In June, U.S. Trade Representative Katherine Tai gave a speech in which she outlined her vision of worker-centered trade, a popular phrase among Biden administration officials. According to Tai:
“Build Back Better starts by growing the economy from the bottom up and the middle out and putting workers at the center of our economic plans…In the United States, real wages have stagnated for decades and the wealth gap—particularly between Black and white workers—has widened significantly…President Biden is leading us on a new path. He wants an economic policy, including a trade policy, that delivers shared prosperity for all Americans, not just profits for corporations.”
Trade policy reform is important for worker-centered economic policies because of harmful trade deals and naïve trade policies that have decimated many U.S. manufacturing sectors, costing millions of good jobs, and increasing dependence upon imports for so many product categories. Policy makers often don’t realize that manufacturing jobs tend to pay more than service sector jobs. So income inequality worsens when we shift from industrial production to tourism, home health care and food service employment. However, the best way to begin rebuilding U.S. industry is not through more trade negotiations with foreign countries, but by taking direct action here at home to rebuild U.S. industries, even if some of those actions are inconsistent with legacy trade deals.
The COVID-19 pandemic, the shortages in the aftermath, and the strategic competition with China has made many Americans more receptive to new industrial rebuilding strategies. As it happens, one industry group, the American Mask Manufacturers Association (AMMA), has put forward a set or proposals which showcase a thoughtful reshoring plan for masks, aimed at building up U.S. production and reducing our dependence on Chinese imports. Rebuilding our mask-making industry would have economic benefits as well as health security benefits. The economic benefits stem from the fact that the average annual income of a worker in the medical equipment industry, at $60,770, is 8% above that of the average U.S. worker. Manufacturing industries also generate a substantial number of support jobs, creating more income and prosperity in surrounding areas. On the health security side, the U.S. must have a plan to avoid a recurrence of the desperate shortage of masks our health care professionals suffered from last year.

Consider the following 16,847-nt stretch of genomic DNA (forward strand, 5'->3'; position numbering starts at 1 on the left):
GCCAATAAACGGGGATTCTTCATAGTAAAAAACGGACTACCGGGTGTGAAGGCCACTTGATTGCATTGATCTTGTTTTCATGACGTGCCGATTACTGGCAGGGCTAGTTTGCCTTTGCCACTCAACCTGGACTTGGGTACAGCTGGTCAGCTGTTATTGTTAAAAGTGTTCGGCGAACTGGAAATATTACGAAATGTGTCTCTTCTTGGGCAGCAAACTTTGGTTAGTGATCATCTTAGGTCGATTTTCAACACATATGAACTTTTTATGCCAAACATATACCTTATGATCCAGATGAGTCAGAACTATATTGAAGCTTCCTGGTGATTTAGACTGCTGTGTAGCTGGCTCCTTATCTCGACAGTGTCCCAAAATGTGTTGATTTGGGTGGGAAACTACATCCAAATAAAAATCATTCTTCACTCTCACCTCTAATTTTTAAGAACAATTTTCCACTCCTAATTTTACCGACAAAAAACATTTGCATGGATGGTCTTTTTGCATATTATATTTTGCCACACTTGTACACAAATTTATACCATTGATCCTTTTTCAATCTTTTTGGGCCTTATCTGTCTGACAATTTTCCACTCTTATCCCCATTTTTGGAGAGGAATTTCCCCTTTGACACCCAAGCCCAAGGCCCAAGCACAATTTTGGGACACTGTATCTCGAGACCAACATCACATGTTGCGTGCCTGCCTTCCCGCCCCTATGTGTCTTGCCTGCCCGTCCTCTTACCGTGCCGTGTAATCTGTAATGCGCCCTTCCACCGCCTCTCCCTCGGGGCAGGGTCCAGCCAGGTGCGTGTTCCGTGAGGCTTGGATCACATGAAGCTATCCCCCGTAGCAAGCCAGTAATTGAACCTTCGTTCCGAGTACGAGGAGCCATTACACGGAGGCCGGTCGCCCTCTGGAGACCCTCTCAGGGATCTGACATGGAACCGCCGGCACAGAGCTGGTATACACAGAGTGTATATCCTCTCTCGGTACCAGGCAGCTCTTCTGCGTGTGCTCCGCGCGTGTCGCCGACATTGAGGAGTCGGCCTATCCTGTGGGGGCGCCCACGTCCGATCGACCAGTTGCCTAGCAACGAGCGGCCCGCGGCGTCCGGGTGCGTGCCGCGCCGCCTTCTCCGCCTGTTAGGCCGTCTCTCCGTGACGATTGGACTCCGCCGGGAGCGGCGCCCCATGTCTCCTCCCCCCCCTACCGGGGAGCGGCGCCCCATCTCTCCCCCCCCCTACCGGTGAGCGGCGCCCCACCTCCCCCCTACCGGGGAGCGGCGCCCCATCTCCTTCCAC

The AMMA includes 26 small companies, most of them founded last year during the pandemic by individual entrepreneurs. Expanding this sector would bring good-paying jobs to some depressed regions and to minority groups that have suffered from U.S. manufacturing decline. Most of them were self-funded and rushed into production to meet the huge demand at the height of the pandemic. A typical example is Premium-PPE of Virginia Beach, Virginia, founded by Brent Dillie and three others. The four men put up $5 million of their own money to launch the company. At its peak, it employed 300 and was churning out thousands of masks a day for hospitals and other customers. Together, the member companies of AMMA employed 7,800 workers at their peak last year. Now many of those companies are laying off hundreds of people and facing bankruptcy.
According to the AMMA, the prime cause of their members’ impending failure is that China has resumed shipping face masks at below-cost prices. The AMMA points out that the raw materials in a surgical mask cost 3 to 6 cents per mask yet Chinese masks are selling at a penny each. How can China do this? Chinese industry is funded with multibillion-dollar government subsidies, typically delivered via the state-owned Chinese banking system. In addition, China’s provincial governments provide support for many businesses often in an uncoordinated fashion, competing with each other to boost their local loss-making businesses at the expense of others, leading to global oversupply in many industry sectors.
The AMMA also points out that many of the Chinese-made masks do not meet U.S. health standards. One study found that 31% of masks imported from China did not meet U.S. standards and another found a stunning 70% of Chinese masks provided to U.S. hospitals failed to meet U.S. standards.